Whenever a new record plonks down on the desk at Warp, and they give it a listen, do you think they ever, at any time, say: “Oh God, not more avant-electronica”? If the record is as sonically arresting as this little beast, probably not.
Tom Jenkinson has been forging a pathway into uncharted musical territory for just over six years now. The fact that he’s still pushing boundaries could be thanks to the fact that he never seems to be able to be sit still; that he’s itching to move everything on. The mundane clearly bores him: "I'm just trying to shut myself out of the mediocrity that surrounds us all. You have to when a bit of plastic's all that represents you in the world."
His latest piece of trailblazing, the hyper-kinetic 'Go Plastic', is furious metal machine music from the future. Indeed, some tracks sound like soundtrack music to the 50’s sci-fi movie, 'Forbidden Planet', as if it were to be re-made in the year 3001 (check out the weird and other-worldly soundscapes of 'Plaistow Flex Out' *and *'My Fucking Sound'). Other tracks build up an impenetrable wall of cacophony, teeming with bangs and crashes, until the insane, full mental racket ends up sounding not unlike the Humans V’s Robots war in the Terminator movies. Yowsa!
Not exactly easy listening then. Not that there isn’t fun to be had - this is still pop music - and the excellent single, 'My Red Hot Car', is a pulsating, turbo-charged hymn to horniness. Its slinky beats ooze a rapacious, manly swagger. Play this at top volume from your car as you cruise round the city centre at night and you’ll feel the testosterone moving. Even if you’re a girl, probably.
Elsewhere, intense, feral drum n’ bass rhythms skitter madly over some beautiful melodies that occasionally float up out of the darkness before it all explodes into rapid-fire, agitated, electronic mayhem. And that’s the thing, really: do NOT attempt to dance to this record - you’ll end up breaking your legs. This music is so fast it is difficult to actually keep up with it’s frenetic pace on the first few listens; it just races away from you. But in a world where a lot of music sounds familiar on first listen, 'Go Plastic' comes as welcome relief... in it’s own way...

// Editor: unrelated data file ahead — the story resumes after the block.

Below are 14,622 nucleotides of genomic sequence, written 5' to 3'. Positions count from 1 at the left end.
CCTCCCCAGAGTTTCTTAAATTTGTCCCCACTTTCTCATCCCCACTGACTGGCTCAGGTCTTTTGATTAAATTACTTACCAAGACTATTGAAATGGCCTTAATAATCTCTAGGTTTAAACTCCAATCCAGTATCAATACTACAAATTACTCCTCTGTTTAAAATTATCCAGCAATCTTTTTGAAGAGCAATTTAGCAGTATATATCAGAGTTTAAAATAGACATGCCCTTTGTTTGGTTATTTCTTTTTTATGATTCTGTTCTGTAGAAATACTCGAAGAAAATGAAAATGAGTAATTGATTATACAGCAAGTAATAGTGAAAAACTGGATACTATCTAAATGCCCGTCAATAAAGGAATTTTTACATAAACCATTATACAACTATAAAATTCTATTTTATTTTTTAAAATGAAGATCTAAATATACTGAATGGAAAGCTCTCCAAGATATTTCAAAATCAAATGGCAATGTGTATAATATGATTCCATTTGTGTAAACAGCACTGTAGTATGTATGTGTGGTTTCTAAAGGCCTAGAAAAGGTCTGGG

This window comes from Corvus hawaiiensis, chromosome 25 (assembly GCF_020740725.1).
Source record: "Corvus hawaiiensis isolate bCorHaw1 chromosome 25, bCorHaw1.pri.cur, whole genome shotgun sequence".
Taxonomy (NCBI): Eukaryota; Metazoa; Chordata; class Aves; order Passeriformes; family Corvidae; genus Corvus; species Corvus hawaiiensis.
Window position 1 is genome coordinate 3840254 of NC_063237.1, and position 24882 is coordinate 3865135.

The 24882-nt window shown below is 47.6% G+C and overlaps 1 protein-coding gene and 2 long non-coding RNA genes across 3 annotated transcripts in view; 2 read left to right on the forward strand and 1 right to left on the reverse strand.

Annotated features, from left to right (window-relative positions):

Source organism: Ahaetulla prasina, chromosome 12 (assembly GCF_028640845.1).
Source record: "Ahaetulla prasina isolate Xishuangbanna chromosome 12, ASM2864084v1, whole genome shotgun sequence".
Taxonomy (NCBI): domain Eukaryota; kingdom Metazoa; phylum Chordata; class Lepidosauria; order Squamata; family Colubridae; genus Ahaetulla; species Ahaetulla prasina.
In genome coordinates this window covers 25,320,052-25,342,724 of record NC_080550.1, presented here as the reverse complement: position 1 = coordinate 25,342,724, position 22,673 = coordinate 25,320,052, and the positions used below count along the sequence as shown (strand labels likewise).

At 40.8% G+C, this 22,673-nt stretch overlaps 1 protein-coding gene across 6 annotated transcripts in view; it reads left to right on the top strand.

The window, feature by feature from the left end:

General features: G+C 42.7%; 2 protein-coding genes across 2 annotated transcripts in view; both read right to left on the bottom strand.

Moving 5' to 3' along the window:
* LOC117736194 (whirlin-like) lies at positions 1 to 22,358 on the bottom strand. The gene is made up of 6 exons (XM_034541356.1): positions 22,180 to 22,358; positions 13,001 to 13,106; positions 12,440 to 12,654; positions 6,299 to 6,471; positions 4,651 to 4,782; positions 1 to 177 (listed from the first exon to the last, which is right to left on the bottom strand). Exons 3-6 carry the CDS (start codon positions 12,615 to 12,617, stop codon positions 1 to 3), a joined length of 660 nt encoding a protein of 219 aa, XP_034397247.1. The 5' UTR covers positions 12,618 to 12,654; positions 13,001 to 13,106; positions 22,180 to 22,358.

Of course it wouldn’t work if it were all bombast. As I’ve said, there are times where it slows down: sparse electro bleeps float in space; silence - an increasingly all too rare commodity in music - is used to great effect. Squarepusher, like Mogwai, know that silence carries a lot of weight; that stillness can suggest a reverie, or, as it does here, imbue the music with a sense of expectation. Tom Jenkinson has the same deft touch as label mate Richard D. James in allowing the sounds to be dampened down to a quiet hush while losing none of the overall power. As the more alert listener will know: a single spark can cause the inferno of noise to flare up again at any moment.
Final analysis: Squarepusher sound like Aphex Twin on steroids. The thrillingly sheer physicality of the music blasts it through the stratosphere, way above many of Jenkinson’s rivals. A sampled voice on 'Go Plastic' makes it clear: “Just remember... who’s... yer fackin’ daddy”
8David Merryweather's Score